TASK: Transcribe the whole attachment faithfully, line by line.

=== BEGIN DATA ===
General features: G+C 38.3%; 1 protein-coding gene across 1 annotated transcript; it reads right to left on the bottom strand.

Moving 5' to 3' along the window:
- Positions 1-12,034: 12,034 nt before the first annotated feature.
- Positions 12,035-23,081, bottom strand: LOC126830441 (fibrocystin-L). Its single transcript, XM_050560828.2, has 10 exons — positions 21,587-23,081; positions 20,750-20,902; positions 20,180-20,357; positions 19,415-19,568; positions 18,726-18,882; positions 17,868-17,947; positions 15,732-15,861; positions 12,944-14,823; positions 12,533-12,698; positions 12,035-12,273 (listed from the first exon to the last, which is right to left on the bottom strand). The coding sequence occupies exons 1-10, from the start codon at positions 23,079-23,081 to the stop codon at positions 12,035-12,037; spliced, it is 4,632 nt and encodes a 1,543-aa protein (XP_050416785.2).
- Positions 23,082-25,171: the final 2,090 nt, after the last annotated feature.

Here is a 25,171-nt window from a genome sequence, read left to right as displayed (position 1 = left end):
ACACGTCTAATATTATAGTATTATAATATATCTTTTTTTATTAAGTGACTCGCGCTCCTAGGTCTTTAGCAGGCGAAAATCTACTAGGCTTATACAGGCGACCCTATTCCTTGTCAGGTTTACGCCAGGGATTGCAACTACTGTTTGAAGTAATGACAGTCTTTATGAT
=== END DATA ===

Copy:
General features: G+C 38.3%; 1 protein-coding gene across 1 annotated transcript; it reads right to left on the bottom strand.

Moving 5' to 3' along the window:
- Positions 1-12,034: 12,034 nt before the first annotated feature.
- Positions 12,035-23,081, bottom strand: LOC126830441 (fibrocystin-L). Its single transcript, XM_050560828.2, has 10 exons — positions 21,587-23,081; positions 20,750-20,902; positions 20,180-20,357; positions 19,415-19,568; positions 18,726-18,882; positions 17,868-17,947; positions 15,732-15,861; positions 12,944-14,823; positions 12,533-12,698; positions 12,035-12,273 (listed from the first exon to the last, which is right to left on the bottom strand). The coding sequence occupies exons 1-10, from the start codon at positions 23,079-23,081 to the stop codon at positions 12,035-12,037; spliced, it is 4,632 nt and encodes a 1,543-aa protein (XP_050416785.2).
- Positions 23,082-25,171: the final 2,090 nt, after the last annotated feature.

Here is a 25,171-nt window from a genome sequence, read left to right as displayed (position 1 = left end):
ACACGTCTAATATTATAGTATTATAATATATCTTTTTTTATTAAGTGACTCGCGCTCCTAGGTCTTTAGCAGGCGAAAATCTACTAGGCTTATACAGGCGACCCTATTCCTTGTCAGGTTTACGCCAGGGATTGCAACTACTGTTTGAAGTAATGACAGTCTTTATGAT